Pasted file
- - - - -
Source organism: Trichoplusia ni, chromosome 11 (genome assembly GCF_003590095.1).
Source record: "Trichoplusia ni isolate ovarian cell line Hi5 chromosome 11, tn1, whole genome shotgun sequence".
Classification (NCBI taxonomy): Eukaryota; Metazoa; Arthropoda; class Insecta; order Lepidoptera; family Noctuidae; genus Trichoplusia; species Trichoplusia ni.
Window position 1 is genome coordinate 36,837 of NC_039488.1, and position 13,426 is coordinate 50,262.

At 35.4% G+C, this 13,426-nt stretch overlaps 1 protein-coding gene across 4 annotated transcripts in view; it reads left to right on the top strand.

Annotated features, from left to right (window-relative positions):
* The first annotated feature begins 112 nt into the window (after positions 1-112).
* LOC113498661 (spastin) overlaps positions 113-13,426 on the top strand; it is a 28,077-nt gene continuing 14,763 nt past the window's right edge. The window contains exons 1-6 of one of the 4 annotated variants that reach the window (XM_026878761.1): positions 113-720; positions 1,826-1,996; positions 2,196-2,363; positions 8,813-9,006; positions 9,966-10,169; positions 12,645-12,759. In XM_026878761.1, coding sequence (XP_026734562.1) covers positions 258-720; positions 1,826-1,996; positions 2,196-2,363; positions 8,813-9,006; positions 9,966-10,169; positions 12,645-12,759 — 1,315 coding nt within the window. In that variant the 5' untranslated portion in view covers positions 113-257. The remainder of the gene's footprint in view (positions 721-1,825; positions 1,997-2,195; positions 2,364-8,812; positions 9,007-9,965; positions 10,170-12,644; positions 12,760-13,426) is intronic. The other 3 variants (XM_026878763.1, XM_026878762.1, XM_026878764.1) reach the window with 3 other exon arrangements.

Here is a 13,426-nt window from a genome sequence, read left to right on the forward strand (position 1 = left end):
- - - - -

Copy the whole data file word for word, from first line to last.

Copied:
Source organism: Trichoplusia ni, chromosome 11 (genome assembly GCF_003590095.1).
Source record: "Trichoplusia ni isolate ovarian cell line Hi5 chromosome 11, tn1, whole genome shotgun sequence".
Classification (NCBI taxonomy): Eukaryota; Metazoa; Arthropoda; class Insecta; order Lepidoptera; family Noctuidae; genus Trichoplusia; species Trichoplusia ni.
Window position 1 is genome coordinate 36,837 of NC_039488.1, and position 13,426 is coordinate 50,262.

At 35.4% G+C, this 13,426-nt stretch overlaps 1 protein-coding gene across 4 annotated transcripts in view; it reads left to right on the top strand.

Annotated features, from left to right (window-relative positions):
* The first annotated feature begins 112 nt into the window (after positions 1-112).
* LOC113498661 (spastin) overlaps positions 113-13,426 on the top strand; it is a 28,077-nt gene continuing 14,763 nt past the window's right edge. The window contains exons 1-6 of one of the 4 annotated variants that reach the window (XM_026878761.1): positions 113-720; positions 1,826-1,996; positions 2,196-2,363; positions 8,813-9,006; positions 9,966-10,169; positions 12,645-12,759. In XM_026878761.1, coding sequence (XP_026734562.1) covers positions 258-720; positions 1,826-1,996; positions 2,196-2,363; positions 8,813-9,006; positions 9,966-10,169; positions 12,645-12,759 — 1,315 coding nt within the window. In that variant the 5' untranslated portion in view covers positions 113-257. The remainder of the gene's footprint in view (positions 721-1,825; positions 1,997-2,195; positions 2,364-8,812; positions 9,007-9,965; positions 10,170-12,644; positions 12,760-13,426) is intronic. The other 3 variants (XM_026878763.1, XM_026878762.1, XM_026878764.1) reach the window with 3 other exon arrangements.

Here is a 13,426-nt window from a genome sequence, read left to right on the forward strand (position 1 = left end):